The additional interest deductions may also create NOLs that can be carried back under the legislation to obtain tax refunds in respect of prior years.

Application of Changes to 2019 and 2020 Tax Years

In addition to the cash-flow benefits resulting from tax refunds in respect of previous years' tax liabilities, the provisions described above will offer significant benefits with respect to the 2019 and 2020 tax burdens. Perhaps most significant is the ability to carry back losses realized in the 2020 taxable to prior tax years in which many portfolio companies were profitable, thus generating additional tax refunds.

The other tax changes described above (e.g., with respect to qualified improvement property and the limitation on business interest deductions) will further increase tax benefits generated in 2019 and 2020.

Additional Tax Benefits

In addition to changes to the Internal Revenue Code under the CARES Act, the Internal Revenue Service extended the due date for filing individual and corporate federal income tax returns and for the payment of any income taxes due from April 15 to July 15. Under this provision, no additional forms are required.

There is no limitation on the amount of payments that may be postponed and no interest, penalties or additions to tax with respect to such returns or payments that will accrue during such postponement.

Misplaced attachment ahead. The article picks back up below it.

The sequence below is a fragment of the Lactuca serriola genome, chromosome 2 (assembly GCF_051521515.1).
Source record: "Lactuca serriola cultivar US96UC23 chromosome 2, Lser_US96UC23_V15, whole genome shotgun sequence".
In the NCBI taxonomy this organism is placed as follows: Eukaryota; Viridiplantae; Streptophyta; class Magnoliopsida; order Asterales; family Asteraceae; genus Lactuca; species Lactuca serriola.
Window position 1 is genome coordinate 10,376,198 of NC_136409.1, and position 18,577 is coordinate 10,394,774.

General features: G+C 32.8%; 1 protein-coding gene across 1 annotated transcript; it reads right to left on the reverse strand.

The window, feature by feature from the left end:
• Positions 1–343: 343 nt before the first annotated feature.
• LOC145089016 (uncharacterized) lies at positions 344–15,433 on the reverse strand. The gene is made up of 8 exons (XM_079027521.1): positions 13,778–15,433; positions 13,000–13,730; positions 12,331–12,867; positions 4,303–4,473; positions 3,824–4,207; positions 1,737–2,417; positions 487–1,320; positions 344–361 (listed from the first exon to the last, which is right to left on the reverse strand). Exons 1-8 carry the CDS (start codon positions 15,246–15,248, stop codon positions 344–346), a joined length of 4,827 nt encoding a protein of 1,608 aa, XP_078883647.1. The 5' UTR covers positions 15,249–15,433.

Funds and portfolio companies that are considering issuing payments to employees to alleviate the COVID-related financial impact should consider the application of Code Section 139,[4] which may enable these payments to be deductible while not being treated as taxable income to the recipients.

Section 139 may be utilized as a result of President Donald Trump's declaration under the Stafford Act resulting in COVID-19 being qualified disaster for Section 139 purposes.

Qualified disaster relief payments may include amounts paid to reimburse or pay reasonable and necessary personal, family, living or funeral expenses (not otherwise compensated for by insurance), but may not include payments treated as income replacement. As a best practice, employers should consider establishing a program or adopting an administrative system that validates that such payments meet the Section 139 requirements.



Sean Tevel, Gregory Bauer and Alan J. Schwartz are partners at Holland & Knight LLP.

The opinions expressed are those of the author(s) and do not necessarily reflect the views of the firm, its clients or Portfolio Media Inc., or any of its or their respective affiliates. This article is for general information purposes and is not intended to be and should not be taken as legal advice.


[1] 116 P.L. 136 .

[2] 115 P.L. 97.

[3] Internal Revenue Code Section 163(j).

[4] Internal Revenue Code Section 139 .